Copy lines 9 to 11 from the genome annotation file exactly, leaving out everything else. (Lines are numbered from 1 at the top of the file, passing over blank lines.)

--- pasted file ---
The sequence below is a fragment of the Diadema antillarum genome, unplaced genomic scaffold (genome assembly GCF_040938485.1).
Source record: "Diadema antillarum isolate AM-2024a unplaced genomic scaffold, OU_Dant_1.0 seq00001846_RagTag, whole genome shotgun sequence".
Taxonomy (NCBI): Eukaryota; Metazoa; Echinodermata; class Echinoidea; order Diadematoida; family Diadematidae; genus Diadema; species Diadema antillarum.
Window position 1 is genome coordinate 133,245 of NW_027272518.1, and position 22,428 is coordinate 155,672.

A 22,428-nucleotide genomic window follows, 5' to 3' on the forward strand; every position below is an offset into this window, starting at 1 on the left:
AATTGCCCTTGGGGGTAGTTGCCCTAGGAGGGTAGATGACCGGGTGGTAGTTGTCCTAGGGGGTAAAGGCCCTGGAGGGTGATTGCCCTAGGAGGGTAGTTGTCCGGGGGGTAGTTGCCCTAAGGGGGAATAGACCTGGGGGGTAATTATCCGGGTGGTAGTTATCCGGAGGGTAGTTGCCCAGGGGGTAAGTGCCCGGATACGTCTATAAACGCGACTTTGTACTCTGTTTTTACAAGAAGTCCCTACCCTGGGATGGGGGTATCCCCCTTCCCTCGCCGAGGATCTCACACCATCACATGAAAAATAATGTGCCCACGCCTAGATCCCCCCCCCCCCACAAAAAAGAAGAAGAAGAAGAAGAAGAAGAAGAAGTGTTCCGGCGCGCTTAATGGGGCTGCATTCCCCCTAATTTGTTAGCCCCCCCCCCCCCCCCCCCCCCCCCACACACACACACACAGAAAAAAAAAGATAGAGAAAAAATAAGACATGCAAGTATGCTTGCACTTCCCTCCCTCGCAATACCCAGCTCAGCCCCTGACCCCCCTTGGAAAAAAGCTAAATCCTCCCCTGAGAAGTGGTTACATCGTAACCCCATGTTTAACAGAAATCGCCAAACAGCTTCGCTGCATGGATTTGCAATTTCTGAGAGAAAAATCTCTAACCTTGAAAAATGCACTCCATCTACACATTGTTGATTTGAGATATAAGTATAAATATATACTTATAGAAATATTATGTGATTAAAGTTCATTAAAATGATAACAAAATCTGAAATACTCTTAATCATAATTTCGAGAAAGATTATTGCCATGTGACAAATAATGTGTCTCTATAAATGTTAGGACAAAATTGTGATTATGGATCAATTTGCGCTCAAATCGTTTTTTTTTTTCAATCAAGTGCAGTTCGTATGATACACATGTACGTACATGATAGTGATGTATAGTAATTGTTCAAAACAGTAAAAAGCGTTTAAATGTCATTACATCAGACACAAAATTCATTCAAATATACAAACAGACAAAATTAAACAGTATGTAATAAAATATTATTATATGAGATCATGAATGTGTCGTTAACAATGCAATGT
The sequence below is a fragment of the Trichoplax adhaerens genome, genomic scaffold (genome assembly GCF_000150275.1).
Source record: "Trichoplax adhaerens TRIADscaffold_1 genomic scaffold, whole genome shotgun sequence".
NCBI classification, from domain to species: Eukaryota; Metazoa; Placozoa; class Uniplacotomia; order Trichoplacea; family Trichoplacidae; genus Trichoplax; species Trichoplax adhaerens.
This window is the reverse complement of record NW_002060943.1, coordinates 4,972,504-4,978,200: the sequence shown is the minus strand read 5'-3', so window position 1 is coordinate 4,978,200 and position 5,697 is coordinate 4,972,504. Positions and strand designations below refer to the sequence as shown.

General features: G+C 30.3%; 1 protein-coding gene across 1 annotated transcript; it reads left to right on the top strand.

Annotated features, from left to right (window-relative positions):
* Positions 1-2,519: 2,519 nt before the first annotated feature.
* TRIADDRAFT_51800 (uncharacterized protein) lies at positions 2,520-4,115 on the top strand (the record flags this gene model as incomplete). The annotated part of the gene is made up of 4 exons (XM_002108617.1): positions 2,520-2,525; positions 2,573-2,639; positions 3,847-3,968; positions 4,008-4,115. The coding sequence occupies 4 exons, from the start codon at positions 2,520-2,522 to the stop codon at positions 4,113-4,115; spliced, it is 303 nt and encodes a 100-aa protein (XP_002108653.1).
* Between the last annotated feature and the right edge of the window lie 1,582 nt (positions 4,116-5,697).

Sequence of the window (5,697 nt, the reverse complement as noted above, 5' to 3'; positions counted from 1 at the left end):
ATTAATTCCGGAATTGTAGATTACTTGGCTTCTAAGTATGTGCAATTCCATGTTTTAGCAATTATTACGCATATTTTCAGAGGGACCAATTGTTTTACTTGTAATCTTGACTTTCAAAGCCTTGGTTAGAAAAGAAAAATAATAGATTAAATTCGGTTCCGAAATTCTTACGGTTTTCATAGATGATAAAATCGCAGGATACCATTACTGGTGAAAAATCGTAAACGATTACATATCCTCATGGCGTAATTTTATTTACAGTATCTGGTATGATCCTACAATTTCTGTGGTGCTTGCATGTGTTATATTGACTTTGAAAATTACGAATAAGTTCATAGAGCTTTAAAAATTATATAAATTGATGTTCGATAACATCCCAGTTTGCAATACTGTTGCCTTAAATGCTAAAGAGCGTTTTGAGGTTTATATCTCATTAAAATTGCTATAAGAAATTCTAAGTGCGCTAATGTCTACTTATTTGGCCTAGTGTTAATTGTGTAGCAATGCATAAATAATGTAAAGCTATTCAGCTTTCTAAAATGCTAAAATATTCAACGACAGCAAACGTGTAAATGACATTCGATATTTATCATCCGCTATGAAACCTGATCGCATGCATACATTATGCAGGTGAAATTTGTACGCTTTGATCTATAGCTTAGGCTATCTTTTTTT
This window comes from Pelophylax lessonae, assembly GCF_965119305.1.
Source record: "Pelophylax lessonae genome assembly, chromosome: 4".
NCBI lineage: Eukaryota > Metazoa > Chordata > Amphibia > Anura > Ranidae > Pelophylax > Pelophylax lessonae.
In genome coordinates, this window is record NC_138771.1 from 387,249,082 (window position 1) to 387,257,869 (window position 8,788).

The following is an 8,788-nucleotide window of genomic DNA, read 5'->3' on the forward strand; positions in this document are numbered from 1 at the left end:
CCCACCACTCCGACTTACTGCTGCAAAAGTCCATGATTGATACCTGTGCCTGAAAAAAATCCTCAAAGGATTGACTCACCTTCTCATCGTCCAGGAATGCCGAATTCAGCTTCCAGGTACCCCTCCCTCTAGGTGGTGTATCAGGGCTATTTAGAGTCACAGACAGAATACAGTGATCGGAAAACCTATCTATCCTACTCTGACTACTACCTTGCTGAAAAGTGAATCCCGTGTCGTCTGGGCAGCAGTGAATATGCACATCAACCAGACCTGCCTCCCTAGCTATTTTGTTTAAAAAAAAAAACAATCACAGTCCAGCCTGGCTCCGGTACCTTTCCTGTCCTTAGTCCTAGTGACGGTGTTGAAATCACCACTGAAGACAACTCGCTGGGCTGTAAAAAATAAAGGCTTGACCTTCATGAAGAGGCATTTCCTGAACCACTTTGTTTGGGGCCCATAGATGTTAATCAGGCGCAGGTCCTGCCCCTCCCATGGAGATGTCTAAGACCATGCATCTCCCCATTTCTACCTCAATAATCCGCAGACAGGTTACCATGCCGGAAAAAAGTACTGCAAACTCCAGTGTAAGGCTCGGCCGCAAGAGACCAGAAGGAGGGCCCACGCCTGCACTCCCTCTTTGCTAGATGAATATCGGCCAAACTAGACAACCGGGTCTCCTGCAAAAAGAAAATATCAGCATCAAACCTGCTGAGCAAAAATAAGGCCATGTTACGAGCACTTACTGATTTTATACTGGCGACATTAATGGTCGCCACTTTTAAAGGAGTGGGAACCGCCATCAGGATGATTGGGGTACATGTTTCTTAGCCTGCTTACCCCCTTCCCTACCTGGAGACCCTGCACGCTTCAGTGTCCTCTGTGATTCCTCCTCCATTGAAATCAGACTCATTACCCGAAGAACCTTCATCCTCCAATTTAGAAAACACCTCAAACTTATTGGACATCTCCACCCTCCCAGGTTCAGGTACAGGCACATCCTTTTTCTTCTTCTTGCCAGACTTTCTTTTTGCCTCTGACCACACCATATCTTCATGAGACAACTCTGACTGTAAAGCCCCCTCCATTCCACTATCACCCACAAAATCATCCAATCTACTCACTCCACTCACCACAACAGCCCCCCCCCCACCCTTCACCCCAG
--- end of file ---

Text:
NCBI classification, from domain to species: Eukaryota; Metazoa; Placozoa; class Uniplacotomia; order Trichoplacea; family Trichoplacidae; genus Trichoplax; species Trichoplax adhaerens.
This window is the reverse complement of record NW_002060943.1, coordinates 4,972,504-4,978,200: the sequence shown is the minus strand read 5'-3', so window position 1 is coordinate 4,978,200 and position 5,697 is coordinate 4,972,504. Positions and strand designations below refer to the sequence as shown.

General features: G+C 30.3%; 1 protein-coding gene across 1 annotated transcript; it reads left to right on the top strand.